--------------------

Quote:
at 46:53: “son regard expérimenté”: I hear an s-liaison here

Between what two words?

--------------------

I've made all the other corrections, some of which were scanning errors, and such will not occur anymore since I will be using the PDF file. I'll wait a day and then upload the corrected file.


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Post Posted:: July 12th, 2016, 11:20 pm 
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Hi Tom

chymocles wrote:
I'm confused about the -s on the end of "plus." I understand pronouncing it as /z/ in liaisons and as /s/ at the end of a phrase or in calculations, but where else must the -s be pronounced?


yes there is a rule. "plus" has two meanings actually and depending on these meanings, it's either with pronounced "s" or with silent "s". I give you some examples so you understand what I mean.

The ones you mentioned from the lettres persanes are both in the "silent" category, that's true. They both mean "not anymore": "de ne m’importuner plus de vos querelles" = "don't bother me anymore with your quarrels" and "Il n’avoit plus de femme" = "he didn't have a wife anymore". So basically you could say, if you have a negated sentence, it's almost always that meaning of "plus" and the "s" will be silent.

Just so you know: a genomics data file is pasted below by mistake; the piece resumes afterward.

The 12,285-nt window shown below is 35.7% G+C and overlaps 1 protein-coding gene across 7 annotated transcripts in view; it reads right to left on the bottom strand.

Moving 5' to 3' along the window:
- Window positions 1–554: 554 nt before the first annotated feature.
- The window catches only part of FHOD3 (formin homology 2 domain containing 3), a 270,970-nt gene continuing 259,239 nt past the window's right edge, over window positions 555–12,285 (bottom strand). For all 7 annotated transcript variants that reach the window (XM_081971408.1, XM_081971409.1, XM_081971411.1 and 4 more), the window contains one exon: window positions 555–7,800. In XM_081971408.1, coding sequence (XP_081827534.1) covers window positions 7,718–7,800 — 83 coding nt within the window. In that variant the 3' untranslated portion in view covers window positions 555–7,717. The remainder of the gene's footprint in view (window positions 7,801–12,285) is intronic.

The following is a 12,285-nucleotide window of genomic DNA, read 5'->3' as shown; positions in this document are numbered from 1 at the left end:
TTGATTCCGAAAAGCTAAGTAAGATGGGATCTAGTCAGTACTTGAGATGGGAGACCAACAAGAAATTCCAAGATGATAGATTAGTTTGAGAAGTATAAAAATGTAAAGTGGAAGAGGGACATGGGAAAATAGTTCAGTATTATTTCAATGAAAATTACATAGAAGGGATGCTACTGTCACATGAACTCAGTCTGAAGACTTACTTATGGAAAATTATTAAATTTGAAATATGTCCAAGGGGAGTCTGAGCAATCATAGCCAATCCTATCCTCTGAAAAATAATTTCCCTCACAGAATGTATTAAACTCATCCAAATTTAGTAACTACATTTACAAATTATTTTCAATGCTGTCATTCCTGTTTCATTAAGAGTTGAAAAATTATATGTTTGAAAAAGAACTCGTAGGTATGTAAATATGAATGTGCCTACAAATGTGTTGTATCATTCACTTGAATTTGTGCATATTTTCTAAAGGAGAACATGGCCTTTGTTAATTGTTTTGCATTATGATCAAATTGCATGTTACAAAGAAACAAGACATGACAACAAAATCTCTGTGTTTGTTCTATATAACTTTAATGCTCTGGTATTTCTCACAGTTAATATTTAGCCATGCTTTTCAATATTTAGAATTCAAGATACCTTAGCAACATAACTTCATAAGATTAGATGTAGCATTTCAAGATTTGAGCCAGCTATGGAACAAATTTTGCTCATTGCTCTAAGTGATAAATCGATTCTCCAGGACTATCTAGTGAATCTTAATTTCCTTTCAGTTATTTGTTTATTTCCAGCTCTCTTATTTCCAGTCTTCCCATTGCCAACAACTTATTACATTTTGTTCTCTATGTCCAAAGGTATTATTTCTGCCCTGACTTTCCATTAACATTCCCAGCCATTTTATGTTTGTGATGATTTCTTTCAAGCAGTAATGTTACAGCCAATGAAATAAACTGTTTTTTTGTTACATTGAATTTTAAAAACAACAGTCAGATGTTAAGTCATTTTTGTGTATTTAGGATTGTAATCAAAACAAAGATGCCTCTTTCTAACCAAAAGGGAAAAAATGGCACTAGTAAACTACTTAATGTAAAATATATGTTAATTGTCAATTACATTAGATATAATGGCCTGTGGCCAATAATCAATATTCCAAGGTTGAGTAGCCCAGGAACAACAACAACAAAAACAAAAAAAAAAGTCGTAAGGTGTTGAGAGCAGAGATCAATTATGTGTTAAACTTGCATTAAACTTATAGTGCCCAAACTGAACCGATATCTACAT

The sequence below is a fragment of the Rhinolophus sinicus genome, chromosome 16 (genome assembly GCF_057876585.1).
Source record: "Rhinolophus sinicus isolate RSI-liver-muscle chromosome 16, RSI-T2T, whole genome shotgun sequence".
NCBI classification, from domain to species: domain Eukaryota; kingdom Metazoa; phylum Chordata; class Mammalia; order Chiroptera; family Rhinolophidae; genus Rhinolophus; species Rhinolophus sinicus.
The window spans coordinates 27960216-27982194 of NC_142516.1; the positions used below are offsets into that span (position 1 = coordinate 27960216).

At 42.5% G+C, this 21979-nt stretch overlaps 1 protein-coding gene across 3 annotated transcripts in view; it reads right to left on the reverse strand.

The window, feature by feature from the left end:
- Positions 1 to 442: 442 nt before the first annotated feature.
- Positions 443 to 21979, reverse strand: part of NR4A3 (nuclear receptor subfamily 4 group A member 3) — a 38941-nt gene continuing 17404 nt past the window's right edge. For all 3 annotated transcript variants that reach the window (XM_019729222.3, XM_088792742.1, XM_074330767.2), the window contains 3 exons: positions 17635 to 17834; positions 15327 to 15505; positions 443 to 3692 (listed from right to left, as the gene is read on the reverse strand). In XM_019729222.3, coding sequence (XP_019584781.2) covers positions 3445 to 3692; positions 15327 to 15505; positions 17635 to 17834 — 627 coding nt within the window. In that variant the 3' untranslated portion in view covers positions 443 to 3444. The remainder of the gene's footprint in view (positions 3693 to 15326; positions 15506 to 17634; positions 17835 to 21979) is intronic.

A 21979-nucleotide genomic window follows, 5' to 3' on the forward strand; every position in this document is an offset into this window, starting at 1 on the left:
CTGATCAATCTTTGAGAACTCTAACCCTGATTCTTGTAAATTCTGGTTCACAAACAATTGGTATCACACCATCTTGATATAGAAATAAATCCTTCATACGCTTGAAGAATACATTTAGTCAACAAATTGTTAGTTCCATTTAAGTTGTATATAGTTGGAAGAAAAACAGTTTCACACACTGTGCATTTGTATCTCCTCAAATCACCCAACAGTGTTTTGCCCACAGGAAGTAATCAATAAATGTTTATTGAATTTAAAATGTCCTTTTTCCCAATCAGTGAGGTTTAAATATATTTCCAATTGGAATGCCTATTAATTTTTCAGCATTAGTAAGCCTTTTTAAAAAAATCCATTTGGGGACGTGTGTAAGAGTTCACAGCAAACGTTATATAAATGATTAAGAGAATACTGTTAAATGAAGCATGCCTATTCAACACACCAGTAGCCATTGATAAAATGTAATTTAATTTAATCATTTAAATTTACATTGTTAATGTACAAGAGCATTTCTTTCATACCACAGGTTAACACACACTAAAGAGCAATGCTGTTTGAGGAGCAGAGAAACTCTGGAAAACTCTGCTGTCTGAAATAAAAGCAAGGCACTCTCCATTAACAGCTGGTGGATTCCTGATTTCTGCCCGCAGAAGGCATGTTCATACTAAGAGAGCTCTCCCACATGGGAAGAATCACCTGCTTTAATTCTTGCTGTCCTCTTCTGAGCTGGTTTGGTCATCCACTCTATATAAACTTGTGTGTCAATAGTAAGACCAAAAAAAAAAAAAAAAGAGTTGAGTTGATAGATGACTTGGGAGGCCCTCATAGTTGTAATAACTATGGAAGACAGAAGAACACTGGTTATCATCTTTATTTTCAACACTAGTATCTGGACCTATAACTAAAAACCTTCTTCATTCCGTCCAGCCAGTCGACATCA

The two places where I mentioned you should say the "s" have a different meaning, they each time mean "more than" (in quantity): “plus de colère“ = he had more anger and "avec plus d’espoir" = "with more hope". So the difference is, does it mean actually "more in quantity" then it is pronounced "s", does it mean "less, actually nothing, not anymore" then the "s" is silent.

A good example to illustrate BOTH pronunciations would be the following, albeit awkward construction:

"Il n'avait plus plus d'argent que son frère." Which means "He did not have more money than his brother anymore." Here the red plus will be silent s and the green plus will be with spoken s.

Did I make sense ? :hmm:

Quote:
So is that the difference? Must the -s be pronounced if "plus" is a noun?


yes, you may probably say it like that, if know how to clearly differentiate there. Because if "plus" is used as adjective or adverb, even if it means "more" it will have silent s, so in the example "il est plus fort qu'elle" "he is stronger than her", you don't say the s. But that is a "qualitative more" and not a "quantitative more".

Quote:
at 46:53: “son regard expérimenté”: I hear an s-liaison here.
Between what two words?


actually I meant between regard and expérimenté, I heard "regard-s-expérimenté". Ok I just listened once more to be sure, it is a very soft s, maybe you don't have to change it, maybe I was only too attuned to finding all the errors that I heard it, and the casual listener won't.

Quote:
I've made all the other corrections, some of which were scanning errors, and such will not occur anymore since I will be using the PDF file. I'll wait a day and then upload the corrected file.


ok I'll check them during the day

Sonia


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Post Posted:: July 12th, 2016, 11:34 pm